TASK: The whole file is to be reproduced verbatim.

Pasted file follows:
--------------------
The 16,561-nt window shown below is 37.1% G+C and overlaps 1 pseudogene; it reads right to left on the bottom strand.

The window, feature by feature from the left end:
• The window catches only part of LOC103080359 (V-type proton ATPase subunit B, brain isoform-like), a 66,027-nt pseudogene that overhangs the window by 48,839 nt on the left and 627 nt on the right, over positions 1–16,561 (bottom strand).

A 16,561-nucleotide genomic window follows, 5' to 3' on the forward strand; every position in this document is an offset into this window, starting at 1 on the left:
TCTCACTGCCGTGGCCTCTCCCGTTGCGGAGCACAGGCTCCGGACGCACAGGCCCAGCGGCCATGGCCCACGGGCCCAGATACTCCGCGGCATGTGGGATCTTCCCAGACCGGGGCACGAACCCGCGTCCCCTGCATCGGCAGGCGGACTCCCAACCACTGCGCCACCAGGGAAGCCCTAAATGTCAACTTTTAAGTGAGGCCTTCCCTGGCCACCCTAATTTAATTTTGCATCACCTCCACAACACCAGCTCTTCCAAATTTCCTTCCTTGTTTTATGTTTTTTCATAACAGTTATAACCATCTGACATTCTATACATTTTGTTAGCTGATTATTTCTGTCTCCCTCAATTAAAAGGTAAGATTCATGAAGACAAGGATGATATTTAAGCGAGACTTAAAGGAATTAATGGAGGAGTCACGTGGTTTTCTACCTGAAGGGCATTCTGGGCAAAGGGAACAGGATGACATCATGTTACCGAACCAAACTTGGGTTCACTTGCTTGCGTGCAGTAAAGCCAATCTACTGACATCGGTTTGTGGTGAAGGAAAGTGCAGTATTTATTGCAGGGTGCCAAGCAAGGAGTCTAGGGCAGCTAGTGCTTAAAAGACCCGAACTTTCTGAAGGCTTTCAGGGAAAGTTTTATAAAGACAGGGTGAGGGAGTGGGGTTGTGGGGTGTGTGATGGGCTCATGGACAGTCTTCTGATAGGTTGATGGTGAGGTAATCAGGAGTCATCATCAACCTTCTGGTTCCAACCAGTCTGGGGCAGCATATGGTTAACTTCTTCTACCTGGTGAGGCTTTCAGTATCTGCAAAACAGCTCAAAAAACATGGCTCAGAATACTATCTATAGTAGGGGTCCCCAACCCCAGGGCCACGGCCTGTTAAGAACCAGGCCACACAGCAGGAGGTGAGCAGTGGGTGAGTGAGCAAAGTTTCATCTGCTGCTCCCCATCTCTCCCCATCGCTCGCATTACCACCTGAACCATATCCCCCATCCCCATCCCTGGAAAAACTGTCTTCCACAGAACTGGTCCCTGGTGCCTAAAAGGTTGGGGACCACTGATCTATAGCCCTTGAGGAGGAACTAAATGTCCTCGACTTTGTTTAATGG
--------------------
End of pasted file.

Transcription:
The 16,561-nt window shown below is 37.1% G+C and overlaps 1 pseudogene; it reads right to left on the bottom strand.

The window, feature by feature from the left end:
• The window catches only part of LOC103080359 (V-type proton ATPase subunit B, brain isoform-like), a 66,027-nt pseudogene that overhangs the window by 48,839 nt on the left and 627 nt on the right, over positions 1–16,561 (bottom strand).

A 16,561-nucleotide genomic window follows, 5' to 3' on the forward strand; every position in this document is an offset into this window, starting at 1 on the left:
TCTCACTGCCGTGGCCTCTCCCGTTGCGGAGCACAGGCTCCGGACGCACAGGCCCAGCGGCCATGGCCCACGGGCCCAGATACTCCGCGGCATGTGGGATCTTCCCAGACCGGGGCACGAACCCGCGTCCCCTGCATCGGCAGGCGGACTCCCAACCACTGCGCCACCAGGGAAGCCCTAAATGTCAACTTTTAAGTGAGGCCTTCCCTGGCCACCCTAATTTAATTTTGCATCACCTCCACAACACCAGCTCTTCCAAATTTCCTTCCTTGTTTTATGTTTTTTCATAACAGTTATAACCATCTGACATTCTATACATTTTGTTAGCTGATTATTTCTGTCTCCCTCAATTAAAAGGTAAGATTCATGAAGACAAGGATGATATTTAAGCGAGACTTAAAGGAATTAATGGAGGAGTCACGTGGTTTTCTACCTGAAGGGCATTCTGGGCAAAGGGAACAGGATGACATCATGTTACCGAACCAAACTTGGGTTCACTTGCTTGCGTGCAGTAAAGCCAATCTACTGACATCGGTTTGTGGTGAAGGAAAGTGCAGTATTTATTGCAGGGTGCCAAGCAAGGAGTCTAGGGCAGCTAGTGCTTAAAAGACCCGAACTTTCTGAAGGCTTTCAGGGAAAGTTTTATAAAGACAGGGTGAGGGAGTGGGGTTGTGGGGTGTGTGATGGGCTCATGGACAGTCTTCTGATAGGTTGATGGTGAGGTAATCAGGAGTCATCATCAACCTTCTGGTTCCAACCAGTCTGGGGCAGCATATGGTTAACTTCTTCTACCTGGTGAGGCTTTCAGTATCTGCAAAACAGCTCAAAAAACATGGCTCAGAATACTATCTATAGTAGGGGTCCCCAACCCCAGGGCCACGGCCTGTTAAGAACCAGGCCACACAGCAGGAGGTGAGCAGTGGGTGAGTGAGCAAAGTTTCATCTGCTGCTCCCCATCTCTCCCCATCGCTCGCATTACCACCTGAACCATATCCCCCATCCCCATCCCTGGAAAAACTGTCTTCCACAGAACTGGTCCCTGGTGCCTAAAAGGTTGGGGACCACTGATCTATAGCCCTTGAGGAGGAACTAAATGTCCTCGACTTTGTTTAATGG